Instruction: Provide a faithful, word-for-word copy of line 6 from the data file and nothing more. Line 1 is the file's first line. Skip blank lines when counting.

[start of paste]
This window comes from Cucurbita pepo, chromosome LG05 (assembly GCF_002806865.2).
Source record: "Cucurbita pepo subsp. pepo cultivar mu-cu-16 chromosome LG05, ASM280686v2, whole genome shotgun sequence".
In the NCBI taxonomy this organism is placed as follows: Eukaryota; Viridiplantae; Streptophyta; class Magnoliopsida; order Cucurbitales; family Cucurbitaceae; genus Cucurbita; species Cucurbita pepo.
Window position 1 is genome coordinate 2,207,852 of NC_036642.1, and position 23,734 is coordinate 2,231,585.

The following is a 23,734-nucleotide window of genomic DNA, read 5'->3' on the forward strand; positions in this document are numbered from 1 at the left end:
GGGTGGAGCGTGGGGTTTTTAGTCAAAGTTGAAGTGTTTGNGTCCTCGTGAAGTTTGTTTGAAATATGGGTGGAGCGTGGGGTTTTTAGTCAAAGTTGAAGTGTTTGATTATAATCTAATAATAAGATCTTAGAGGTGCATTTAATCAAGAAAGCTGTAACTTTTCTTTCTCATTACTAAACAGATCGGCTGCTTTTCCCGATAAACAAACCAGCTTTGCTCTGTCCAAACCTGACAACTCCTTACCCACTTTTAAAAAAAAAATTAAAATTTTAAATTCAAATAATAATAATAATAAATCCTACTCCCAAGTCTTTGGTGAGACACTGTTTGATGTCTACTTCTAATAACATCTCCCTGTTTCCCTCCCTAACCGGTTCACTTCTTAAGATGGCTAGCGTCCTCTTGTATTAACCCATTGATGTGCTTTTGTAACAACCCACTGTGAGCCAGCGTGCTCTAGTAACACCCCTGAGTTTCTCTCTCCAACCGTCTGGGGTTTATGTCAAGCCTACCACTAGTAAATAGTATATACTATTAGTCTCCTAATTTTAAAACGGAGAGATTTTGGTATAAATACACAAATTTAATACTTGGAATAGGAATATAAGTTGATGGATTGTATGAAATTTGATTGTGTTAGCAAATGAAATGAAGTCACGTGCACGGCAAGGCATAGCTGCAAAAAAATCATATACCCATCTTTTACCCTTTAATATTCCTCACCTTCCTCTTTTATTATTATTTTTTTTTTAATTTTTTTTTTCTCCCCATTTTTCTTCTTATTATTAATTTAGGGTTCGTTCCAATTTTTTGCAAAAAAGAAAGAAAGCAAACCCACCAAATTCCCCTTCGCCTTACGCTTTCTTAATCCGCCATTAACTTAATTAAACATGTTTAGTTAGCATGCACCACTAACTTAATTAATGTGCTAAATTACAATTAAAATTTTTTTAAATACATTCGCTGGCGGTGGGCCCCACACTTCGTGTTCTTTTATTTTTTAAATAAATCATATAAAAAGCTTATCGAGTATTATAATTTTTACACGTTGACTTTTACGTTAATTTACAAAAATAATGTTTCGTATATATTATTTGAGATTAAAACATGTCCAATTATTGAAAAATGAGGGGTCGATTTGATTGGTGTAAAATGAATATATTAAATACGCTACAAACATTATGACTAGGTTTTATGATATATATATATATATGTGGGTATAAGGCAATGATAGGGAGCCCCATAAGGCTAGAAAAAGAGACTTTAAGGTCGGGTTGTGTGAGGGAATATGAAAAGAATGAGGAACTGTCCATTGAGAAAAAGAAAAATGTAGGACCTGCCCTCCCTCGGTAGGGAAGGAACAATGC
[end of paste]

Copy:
GGGTGGAGCGTGGGGTTTTTAGTCAAAGTTGAAGTGTTTGNGTCCTCGTGAAGTTTGTTTGAAATATGGGTGGAGCGTGGGGTTTTTAGTCAAAGTTGAAGTGTTTGATTATAATCTAATAATAAGATCTTAGAGGTGCATTTAATCAAGAAAGCTGTAACTTTTCTTTCTCATTACTAAACAGATCGGCTGCTTTTCCCGATAAACAAACCAGCTTTGCTCTGTCCAAACCTGACAACTCCTTACCCACTTTTAAAAAAAAAATTAAAATTTTAAATTCAAATAATAATAATAATAAATCCTACTCCCAAGTCTTTGGTGAGACACTGTTTGATGTCTACTTCTAATAACATCTCCCTGTTTCCCTCCCTAACCGGTTCACTTCTTAAGATGGCTAGCGTCCTCTTGTATTAACCCATTGATGTGCTTTTGTAACAACCCACTGTGAGCCAGCGTGCTCTAGTAACACCCCTGAGTTTCTCTCTCCAACCGTCTGGGGTTTATGTCAAGCCTACCACTAGTAAATAGTATATACTATTAGTCTCCTAATTTTAAAACGGAGAGATTTTGGTATAAATACACAAATTTAATACTTGGAATAGGAATATAAGTTGATGGATTGTATGAAATTTGATTGTGTTAGCAAATGAAATGAAGTCACGTGCACGGCAAGGCATAGCTGCAAAAAAATCATATACCCATCTTTTACCCTTTAATATTCCTCACCTTCCTCTTTTATTATTATTTTTTTTTTAATTTTTTTTTTCTCCCCATTTTTCTTCTTATTATTAATTTAGGGTTCGTTCCAATTTTTTGCAAAAAAGAAAGAAAGCAAACCCACCAAATTCCCCTTCGCCTTACGCTTTCTTAATCCGCCATTAACTTAATTAAACATGTTTAGTTAGCATGCACCACTAACTTAATTAATGTGCTAAATTACAATTAAAATTTTTTTAAATACATTCGCTGGCGGTGGGCCCCACACTTCGTGTTCTTTTATTTTTTAAATAAATCATATAAAAAGCTTATCGAGTATTATAATTTTTACACGTTGACTTTTACGTTAATTTACAAAAATAATGTTTCGTATATATTATTTGAGATTAAAACATGTCCAATTATTGAAAAATGAGGGGTCGATTTGATTGGTGTAAAATGAATATATTAAATACGCTACAAACATTATGACTAGGTTTTATGATATATATATATATATGTGGGTATAAGGCAATGATAGGGAGCCCCATAAGGCTAGAAAAAGAGACTTTAAGGTCGGGTTGTGTGAGGGAATATGAAAAGAATGAGGAACTGTCCATTGAGAAAAAGAAAAATGTAGGACCTGCCCTCCCTCGGTAGGGAAGGAACAATGC